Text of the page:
How to Handle Quotes in a Paper Used effectively, quotations can provide important pieces of evidence and lend fresh voices and perspectives to your narrative. Used ineffectively, however, quotations can clutter your text and interrupt the flow of your argument. Use quotations at strategically selected moments. You have been told by teachers to provide as much evidence as possible in support of your thesis. But packing your paper with quotations will not necessarily strengthen your argument. The majority of your paper should still be your original ideas in your own words (after all, it’s your paper). How to set up and follow up a quotation In illustrating these four steps, we’ll use as our example, Franklin Roosevelt’s famous quotation, “The only thing we have to fear is fear itself.”
1. Provide context for each quotation.
Do not rely on quotations to tell your story for you. It is your responsibility to provide your reader with context for the quotation. The context should set the basic scene for when, possibly where, and under what circumstances the quotation was spoken or written. So, in providing context for our above example, you might write: When Franklin Roosevelt gave his inaugural speech on March 4, 1933, he addressed a nation weakened and demoralized by economic depression. 2. Attribute each quotation to its source.
Tell your reader who is speaking. Here is a good test: try reading your text aloud. Could your reader determine without looking at your paper where your quotations begin? If not, you need to attribute the quote more noticeably. Avoid getting into the “he/she said” attribution rut! There are many other ways to attribute quotes besides this construction. Here are a few alternative verbs, usually followed by “that”:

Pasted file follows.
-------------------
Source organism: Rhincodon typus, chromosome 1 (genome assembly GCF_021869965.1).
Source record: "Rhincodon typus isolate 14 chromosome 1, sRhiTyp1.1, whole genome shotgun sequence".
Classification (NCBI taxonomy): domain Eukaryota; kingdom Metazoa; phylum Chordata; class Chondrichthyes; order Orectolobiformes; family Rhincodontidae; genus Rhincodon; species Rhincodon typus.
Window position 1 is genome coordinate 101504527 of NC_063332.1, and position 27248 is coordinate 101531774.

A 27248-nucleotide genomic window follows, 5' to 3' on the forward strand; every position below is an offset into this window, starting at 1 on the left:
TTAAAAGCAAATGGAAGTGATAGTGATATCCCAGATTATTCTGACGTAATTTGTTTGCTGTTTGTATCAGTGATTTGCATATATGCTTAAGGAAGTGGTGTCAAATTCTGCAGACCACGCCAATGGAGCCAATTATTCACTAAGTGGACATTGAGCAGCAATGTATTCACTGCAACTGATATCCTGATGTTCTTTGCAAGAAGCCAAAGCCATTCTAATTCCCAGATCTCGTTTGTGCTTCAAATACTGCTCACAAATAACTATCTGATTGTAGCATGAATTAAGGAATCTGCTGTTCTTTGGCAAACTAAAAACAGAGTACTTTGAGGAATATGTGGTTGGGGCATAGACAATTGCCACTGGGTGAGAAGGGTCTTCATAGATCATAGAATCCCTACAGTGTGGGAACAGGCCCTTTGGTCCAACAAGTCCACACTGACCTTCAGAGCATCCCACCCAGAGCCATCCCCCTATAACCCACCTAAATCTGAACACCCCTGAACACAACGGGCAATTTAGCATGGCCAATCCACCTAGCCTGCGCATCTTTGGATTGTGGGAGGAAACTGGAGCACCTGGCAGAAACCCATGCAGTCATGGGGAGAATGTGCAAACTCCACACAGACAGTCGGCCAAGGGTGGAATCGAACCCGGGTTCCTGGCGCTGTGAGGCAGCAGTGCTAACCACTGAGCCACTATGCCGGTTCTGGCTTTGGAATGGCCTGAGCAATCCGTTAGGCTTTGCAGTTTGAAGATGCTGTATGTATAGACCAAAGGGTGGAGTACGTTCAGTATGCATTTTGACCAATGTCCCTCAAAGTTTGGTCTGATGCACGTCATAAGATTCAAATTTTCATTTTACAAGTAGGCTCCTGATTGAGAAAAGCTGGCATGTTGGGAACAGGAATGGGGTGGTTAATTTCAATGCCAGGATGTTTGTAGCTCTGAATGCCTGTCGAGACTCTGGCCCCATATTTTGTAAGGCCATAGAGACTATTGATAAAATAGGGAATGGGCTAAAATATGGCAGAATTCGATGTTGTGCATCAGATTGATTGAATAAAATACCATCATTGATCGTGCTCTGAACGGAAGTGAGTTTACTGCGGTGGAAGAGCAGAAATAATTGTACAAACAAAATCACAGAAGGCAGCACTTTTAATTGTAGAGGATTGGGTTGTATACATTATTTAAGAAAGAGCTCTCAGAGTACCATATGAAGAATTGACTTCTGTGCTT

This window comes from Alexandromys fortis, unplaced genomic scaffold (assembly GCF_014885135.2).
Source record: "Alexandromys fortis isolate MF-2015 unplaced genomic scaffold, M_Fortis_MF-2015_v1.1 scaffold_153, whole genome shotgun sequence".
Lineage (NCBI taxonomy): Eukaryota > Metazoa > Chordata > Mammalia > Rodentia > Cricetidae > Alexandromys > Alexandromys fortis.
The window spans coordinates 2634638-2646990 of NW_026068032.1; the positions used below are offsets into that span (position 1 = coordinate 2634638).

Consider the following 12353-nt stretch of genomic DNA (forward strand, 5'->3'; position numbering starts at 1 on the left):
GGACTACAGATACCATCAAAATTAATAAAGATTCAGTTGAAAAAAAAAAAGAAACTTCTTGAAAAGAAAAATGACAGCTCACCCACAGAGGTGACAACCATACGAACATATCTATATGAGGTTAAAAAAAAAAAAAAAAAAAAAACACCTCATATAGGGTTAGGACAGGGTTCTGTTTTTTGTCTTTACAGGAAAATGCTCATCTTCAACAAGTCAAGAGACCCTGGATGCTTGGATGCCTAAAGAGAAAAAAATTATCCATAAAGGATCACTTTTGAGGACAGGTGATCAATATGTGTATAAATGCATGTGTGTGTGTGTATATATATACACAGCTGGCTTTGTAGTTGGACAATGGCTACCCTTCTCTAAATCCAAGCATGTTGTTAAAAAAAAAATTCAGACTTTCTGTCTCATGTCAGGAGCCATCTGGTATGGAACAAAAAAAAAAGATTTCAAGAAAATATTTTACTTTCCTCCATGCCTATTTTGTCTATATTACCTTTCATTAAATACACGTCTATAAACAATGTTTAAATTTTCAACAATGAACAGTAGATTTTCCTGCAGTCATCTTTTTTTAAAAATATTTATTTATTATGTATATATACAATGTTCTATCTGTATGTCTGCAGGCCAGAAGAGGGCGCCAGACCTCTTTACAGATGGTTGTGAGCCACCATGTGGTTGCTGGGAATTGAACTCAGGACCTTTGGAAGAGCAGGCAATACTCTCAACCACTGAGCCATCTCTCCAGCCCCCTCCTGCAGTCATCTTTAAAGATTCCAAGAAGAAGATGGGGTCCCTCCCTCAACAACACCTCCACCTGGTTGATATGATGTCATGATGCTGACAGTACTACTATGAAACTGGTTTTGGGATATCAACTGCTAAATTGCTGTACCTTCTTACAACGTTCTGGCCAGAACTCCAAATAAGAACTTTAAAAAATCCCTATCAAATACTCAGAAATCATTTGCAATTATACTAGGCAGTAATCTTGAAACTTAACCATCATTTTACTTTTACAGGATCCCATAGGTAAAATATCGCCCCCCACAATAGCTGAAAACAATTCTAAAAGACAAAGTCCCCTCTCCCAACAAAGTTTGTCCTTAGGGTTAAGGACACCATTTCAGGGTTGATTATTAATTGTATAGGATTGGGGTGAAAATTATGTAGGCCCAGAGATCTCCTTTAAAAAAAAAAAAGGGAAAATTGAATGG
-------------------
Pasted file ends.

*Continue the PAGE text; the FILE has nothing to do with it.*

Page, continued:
3. Incorporate a part of the author’s sentence in your sentence.
Throughout history there have been forceful quotes: “The only thing we have to fear is fear itself” (Roosevelt, Public Papers 11). 4. Provide a citation for the quotation
All quotations, just like all paraphrases, require a formal citation also called an attribution. In general, you should remember one rule of thumb: Place the reference after—not within—the closed quotation mark. One example is above, another is below.
Roosevelt declared, “The only thing we have to fear is fear itself” (Roosevelt, Public Papers 11). 5. Lead into the quote with a colon.
The colon announces that a quote will follow to provide evidence for the sentence’s claim.
Throughout history there have been forceful quotes: “The only thing we have to fear is fear itself” (Roosevelt, Public Papers 11). 6. Introduce or conclude the quote by attributing it to the speaker.
If your attribution precedes the quote, you will need to use a comma after the verb.
Roosevelt declared, “The only thing we have to fear is fear itself” (Roosevelt, Public Papers 11). 7. Keep periods and commas within quotation marks but the final period comes after the attribution. According to Professor Jones, Lincoln “feared the spread of slavery,” but many of his aides advised him to “watch and wait” (Jones). Place all other punctuation marks (colons, semicolons, exclamation marks, question marks) outside the quotation marks, except when they were part of the original quotation. Sources: University of North Carolina at Chapel Hill Writing Center
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